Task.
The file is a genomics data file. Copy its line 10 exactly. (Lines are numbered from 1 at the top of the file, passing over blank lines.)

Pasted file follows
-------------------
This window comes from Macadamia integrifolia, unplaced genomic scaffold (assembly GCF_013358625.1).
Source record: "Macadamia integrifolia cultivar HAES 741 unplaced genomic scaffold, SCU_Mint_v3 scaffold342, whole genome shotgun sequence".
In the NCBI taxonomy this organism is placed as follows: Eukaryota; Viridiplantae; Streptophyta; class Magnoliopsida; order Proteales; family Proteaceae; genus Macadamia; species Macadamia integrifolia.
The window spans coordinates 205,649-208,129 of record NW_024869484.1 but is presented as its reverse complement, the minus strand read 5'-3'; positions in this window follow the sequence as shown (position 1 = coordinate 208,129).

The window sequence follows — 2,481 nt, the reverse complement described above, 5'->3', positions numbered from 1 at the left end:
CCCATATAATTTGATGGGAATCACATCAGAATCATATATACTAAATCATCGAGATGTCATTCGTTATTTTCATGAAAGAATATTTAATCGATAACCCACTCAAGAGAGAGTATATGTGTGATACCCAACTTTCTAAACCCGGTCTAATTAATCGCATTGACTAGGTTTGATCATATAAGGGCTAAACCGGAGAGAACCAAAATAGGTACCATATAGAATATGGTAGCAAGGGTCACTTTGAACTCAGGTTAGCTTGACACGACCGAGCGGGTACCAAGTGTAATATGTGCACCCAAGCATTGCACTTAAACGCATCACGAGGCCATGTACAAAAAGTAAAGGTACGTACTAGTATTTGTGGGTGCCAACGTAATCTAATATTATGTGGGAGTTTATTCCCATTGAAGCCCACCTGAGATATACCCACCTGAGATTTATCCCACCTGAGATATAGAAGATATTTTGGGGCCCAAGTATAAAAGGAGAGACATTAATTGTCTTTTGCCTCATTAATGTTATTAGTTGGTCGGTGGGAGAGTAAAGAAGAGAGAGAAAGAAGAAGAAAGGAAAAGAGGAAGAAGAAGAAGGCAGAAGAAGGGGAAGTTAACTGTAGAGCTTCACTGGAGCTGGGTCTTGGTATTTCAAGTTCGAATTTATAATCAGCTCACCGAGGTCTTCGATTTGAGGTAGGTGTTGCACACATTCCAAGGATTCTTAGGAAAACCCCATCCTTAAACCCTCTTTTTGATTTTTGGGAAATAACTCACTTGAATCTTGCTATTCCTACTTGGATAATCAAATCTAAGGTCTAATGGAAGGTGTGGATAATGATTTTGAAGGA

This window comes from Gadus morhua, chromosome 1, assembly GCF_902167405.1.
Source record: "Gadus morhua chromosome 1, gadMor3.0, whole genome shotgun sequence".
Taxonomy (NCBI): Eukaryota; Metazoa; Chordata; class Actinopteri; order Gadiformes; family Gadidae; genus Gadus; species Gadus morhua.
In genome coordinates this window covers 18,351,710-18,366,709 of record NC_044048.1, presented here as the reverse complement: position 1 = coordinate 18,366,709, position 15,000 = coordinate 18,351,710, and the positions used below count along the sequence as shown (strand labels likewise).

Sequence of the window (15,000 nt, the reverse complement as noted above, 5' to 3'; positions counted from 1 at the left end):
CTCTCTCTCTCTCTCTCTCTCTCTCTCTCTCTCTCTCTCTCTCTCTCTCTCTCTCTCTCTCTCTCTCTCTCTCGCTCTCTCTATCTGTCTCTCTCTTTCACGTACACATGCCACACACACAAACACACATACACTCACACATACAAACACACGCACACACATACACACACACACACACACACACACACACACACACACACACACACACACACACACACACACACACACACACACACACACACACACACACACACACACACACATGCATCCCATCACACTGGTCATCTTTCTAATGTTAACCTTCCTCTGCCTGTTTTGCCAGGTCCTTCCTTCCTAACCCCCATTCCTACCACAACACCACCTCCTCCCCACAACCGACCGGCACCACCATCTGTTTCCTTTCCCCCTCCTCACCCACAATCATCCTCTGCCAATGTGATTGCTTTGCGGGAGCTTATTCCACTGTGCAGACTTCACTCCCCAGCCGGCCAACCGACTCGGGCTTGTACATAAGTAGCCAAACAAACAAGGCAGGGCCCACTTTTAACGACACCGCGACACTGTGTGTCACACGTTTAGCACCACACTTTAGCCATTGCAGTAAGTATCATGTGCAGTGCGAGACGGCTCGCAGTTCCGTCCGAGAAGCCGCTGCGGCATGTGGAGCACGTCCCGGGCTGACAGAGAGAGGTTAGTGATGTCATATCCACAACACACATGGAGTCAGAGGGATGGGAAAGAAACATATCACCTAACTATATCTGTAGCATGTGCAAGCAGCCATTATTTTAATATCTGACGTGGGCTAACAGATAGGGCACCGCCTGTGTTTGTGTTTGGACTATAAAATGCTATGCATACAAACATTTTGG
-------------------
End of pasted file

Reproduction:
In genome coordinates this window covers 18,351,710-18,366,709 of record NC_044048.1, presented here as the reverse complement: position 1 = coordinate 18,366,709, position 15,000 = coordinate 18,351,710, and the positions used below count along the sequence as shown (strand labels likewise).